Collection

Reducing risk of future disasters

Foresight project looking at how science can reduce the impacts of natural disasters.

Today, there are more people at risk from natural hazards than ever before, with those in developing countries particularly at risk.

While taking the correct action in response to such disasters is critical, so too is forecasting events and planning to minimise their impact.

The aim of this project was to provide advice to decision makers on how science can inform the difficult choices and priorities in disaster risk reduction (DRR), so that the impacts of future disasters can be reduced.

The project was guided by a group of experts from a range of disciplines, and was informed by the best research across the physical sciences, health, social sciences and economics. Its findings will help UK and international policy makers navigate a challenging and uncertain future.

Project report

Supporting evidence

The project is supported by 14 independent papers, which were specially commissioned from leading experts across the world.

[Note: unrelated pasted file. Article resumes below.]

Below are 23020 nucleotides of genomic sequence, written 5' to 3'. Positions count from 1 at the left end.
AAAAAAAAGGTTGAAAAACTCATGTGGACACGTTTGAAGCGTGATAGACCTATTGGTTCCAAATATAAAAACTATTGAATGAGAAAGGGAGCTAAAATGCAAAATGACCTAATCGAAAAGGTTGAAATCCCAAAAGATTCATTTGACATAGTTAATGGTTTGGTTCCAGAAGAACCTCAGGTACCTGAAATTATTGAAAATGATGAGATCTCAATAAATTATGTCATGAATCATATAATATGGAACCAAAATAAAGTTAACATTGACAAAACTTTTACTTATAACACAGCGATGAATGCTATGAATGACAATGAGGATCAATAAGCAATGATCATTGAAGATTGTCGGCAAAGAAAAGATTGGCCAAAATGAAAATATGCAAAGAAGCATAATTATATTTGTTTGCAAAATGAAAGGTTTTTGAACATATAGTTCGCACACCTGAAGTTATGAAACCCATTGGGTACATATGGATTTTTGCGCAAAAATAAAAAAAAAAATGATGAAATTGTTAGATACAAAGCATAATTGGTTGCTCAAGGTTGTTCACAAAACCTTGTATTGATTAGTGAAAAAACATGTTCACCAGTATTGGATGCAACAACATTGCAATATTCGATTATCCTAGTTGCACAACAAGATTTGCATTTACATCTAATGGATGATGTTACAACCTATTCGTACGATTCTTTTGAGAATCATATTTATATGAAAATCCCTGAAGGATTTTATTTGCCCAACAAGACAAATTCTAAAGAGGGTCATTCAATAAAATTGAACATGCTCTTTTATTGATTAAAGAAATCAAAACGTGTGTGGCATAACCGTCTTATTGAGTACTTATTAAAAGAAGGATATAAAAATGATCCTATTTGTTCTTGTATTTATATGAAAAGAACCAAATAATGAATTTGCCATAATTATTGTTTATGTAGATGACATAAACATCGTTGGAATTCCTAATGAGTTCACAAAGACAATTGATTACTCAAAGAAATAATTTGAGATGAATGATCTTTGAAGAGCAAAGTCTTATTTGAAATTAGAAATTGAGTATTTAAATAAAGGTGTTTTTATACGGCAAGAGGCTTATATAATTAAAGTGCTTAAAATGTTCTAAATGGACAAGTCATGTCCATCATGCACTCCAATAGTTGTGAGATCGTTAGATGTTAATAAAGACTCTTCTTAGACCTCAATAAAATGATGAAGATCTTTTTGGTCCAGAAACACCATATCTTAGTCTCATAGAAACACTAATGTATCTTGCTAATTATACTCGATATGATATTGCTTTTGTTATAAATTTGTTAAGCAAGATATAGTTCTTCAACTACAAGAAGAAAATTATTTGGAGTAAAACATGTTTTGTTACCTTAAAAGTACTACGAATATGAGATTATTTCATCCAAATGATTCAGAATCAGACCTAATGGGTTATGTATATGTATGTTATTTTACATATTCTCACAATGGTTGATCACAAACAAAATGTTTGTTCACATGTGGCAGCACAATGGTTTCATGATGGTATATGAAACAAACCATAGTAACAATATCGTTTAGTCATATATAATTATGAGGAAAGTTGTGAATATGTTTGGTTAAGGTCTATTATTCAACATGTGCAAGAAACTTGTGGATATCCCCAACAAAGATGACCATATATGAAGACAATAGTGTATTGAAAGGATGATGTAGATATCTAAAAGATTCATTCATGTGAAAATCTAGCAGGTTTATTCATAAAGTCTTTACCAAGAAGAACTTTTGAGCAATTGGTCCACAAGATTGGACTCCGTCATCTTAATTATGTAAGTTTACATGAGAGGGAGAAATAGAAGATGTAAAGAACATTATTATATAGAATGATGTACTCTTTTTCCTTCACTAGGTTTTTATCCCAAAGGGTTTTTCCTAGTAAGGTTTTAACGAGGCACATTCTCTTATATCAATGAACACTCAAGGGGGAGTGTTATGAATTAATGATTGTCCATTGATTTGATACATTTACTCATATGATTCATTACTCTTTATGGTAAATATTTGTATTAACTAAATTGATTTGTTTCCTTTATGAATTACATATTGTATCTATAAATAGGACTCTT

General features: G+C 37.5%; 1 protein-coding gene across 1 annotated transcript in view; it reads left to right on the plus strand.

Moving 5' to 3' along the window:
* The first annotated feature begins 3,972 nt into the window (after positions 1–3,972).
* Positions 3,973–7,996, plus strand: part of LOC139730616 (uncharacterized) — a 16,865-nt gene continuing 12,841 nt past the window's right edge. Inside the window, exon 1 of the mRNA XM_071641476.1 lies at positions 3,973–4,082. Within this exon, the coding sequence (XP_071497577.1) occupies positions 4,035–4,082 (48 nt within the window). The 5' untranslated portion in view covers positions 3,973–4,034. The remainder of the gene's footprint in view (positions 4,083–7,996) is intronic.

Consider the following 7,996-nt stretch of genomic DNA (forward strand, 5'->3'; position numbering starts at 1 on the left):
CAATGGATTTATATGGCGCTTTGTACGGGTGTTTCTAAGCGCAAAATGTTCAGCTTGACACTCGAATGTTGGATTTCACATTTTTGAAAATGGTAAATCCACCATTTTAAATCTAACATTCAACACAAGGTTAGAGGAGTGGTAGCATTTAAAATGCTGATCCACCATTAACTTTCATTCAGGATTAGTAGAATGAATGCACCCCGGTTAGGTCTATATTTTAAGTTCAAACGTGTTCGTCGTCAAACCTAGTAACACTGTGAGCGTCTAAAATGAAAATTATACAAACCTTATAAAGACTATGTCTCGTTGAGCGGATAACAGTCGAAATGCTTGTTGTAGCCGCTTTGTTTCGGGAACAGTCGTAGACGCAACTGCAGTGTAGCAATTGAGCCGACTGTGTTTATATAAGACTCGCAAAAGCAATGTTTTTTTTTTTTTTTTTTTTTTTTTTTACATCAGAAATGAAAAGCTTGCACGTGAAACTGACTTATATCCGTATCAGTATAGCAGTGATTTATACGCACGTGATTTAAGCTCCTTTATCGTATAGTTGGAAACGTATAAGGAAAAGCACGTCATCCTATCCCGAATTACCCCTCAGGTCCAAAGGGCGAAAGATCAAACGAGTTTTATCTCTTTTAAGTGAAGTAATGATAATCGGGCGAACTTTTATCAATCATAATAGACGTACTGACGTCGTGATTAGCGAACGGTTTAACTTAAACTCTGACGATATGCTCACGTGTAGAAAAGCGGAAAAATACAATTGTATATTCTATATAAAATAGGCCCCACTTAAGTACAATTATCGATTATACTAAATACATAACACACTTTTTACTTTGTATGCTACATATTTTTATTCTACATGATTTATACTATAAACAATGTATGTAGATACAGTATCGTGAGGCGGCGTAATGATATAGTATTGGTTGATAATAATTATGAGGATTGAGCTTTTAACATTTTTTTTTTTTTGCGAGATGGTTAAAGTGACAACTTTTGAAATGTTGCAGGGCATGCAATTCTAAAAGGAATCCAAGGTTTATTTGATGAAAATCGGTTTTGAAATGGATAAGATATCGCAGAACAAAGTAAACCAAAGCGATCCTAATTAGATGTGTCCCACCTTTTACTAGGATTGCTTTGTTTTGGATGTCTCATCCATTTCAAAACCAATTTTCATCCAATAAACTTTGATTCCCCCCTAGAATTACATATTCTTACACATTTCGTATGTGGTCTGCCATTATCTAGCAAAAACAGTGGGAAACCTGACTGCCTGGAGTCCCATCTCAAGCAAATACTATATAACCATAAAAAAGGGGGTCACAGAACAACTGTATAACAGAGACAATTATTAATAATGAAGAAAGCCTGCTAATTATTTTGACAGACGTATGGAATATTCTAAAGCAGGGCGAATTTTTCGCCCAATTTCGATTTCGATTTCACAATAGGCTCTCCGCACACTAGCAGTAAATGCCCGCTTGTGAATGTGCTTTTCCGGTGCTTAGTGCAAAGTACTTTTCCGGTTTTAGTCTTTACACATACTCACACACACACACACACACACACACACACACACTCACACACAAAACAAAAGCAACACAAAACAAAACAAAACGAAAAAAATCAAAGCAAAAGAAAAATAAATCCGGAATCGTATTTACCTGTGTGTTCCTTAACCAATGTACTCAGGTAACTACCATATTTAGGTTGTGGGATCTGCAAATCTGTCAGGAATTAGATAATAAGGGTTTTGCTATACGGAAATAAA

1. Geophysical hazards: prediction
  2. Hydro-meteorological hazards: prediction
  3. Biological hazards: prediction
  4. Risk mapping: best practice
  5. Disaster risk management: challenges of climate change and exposure growth in developing countries
  6. Disaster risk reduction: data sharing
  7. Natural disasters: measuring the human and economic impact
  8. Disaster risk financing mechanisms
  9. Risk management and coping mechanisms in developing countries
  10. UK infrastructure and resilience
  11. Indirect economic impacts from disasters
  12. Mental health impacts of disasters
  13. Disaster vulnerability and resilience
  14. Disaster outcomes: role of institutions

Announcements

Published 27 November 2012